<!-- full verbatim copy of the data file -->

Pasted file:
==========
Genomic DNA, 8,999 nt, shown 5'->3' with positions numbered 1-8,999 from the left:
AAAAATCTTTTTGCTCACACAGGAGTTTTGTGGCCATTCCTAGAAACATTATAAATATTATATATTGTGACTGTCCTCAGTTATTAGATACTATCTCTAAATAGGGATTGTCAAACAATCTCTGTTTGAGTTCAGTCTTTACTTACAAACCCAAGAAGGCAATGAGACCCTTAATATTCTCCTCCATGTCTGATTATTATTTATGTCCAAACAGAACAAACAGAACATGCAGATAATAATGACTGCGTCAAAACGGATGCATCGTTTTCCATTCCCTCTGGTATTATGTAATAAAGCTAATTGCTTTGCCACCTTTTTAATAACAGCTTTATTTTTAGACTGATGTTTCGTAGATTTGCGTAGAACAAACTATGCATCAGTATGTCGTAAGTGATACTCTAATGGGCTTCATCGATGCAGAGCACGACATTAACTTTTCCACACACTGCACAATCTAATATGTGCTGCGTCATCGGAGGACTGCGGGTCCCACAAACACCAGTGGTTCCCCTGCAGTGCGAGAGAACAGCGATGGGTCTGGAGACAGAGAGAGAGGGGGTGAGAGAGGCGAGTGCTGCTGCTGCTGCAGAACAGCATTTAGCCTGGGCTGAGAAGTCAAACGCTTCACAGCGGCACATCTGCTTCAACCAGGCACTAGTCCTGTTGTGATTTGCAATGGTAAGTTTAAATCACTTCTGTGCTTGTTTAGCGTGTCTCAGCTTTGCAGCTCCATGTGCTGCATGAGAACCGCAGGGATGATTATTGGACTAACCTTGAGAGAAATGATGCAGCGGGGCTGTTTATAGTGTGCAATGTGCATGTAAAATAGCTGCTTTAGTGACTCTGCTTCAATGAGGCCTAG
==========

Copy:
Genomic DNA, 8,999 nt, shown 5'->3' with positions numbered 1-8,999 from the left:
AAAAATCTTTTTGCTCACACAGGAGTTTTGTGGCCATTCCTAGAAACATTATAAATATTATATATTGTGACTGTCCTCAGTTATTAGATACTATCTCTAAATAGGGATTGTCAAACAATCTCTGTTTGAGTTCAGTCTTTACTTACAAACCCAAGAAGGCAATGAGACCCTTAATATTCTCCTCCATGTCTGATTATTATTTATGTCCAAACAGAACAAACAGAACATGCAGATAATAATGACTGCGTCAAAACGGATGCATCGTTTTCCATTCCCTCTGGTATTATGTAATAAAGCTAATTGCTTTGCCACCTTTTTAATAACAGCTTTATTTTTAGACTGATGTTTCGTAGATTTGCGTAGAACAAACTATGCATCAGTATGTCGTAAGTGATACTCTAATGGGCTTCATCGATGCAGAGCACGACATTAACTTTTCCACACACTGCACAATCTAATATGTGCTGCGTCATCGGAGGACTGCGGGTCCCACAAACACCAGTGGTTCCCCTGCAGTGCGAGAGAACAGCGATGGGTCTGGAGACAGAGAGAGAGGGGGTGAGAGAGGCGAGTGCTGCTGCTGCTGCAGAACAGCATTTAGCCTGGGCTGAGAAGTCAAACGCTTCACAGCGGCACATCTGCTTCAACCAGGCACTAGTCCTGTTGTGATTTGCAATGGTAAGTTTAAATCACTTCTGTGCTTGTTTAGCGTGTCTCAGCTTTGCAGCTCCATGTGCTGCATGAGAACCGCAGGGATGATTATTGGACTAACCTTGAGAGAAATGATGCAGCGGGGCTGTTTATAGTGTGCAATGTGCATGTAAAATAGCTGCTTTAGTGACTCTGCTTCAATGAGGCCTAG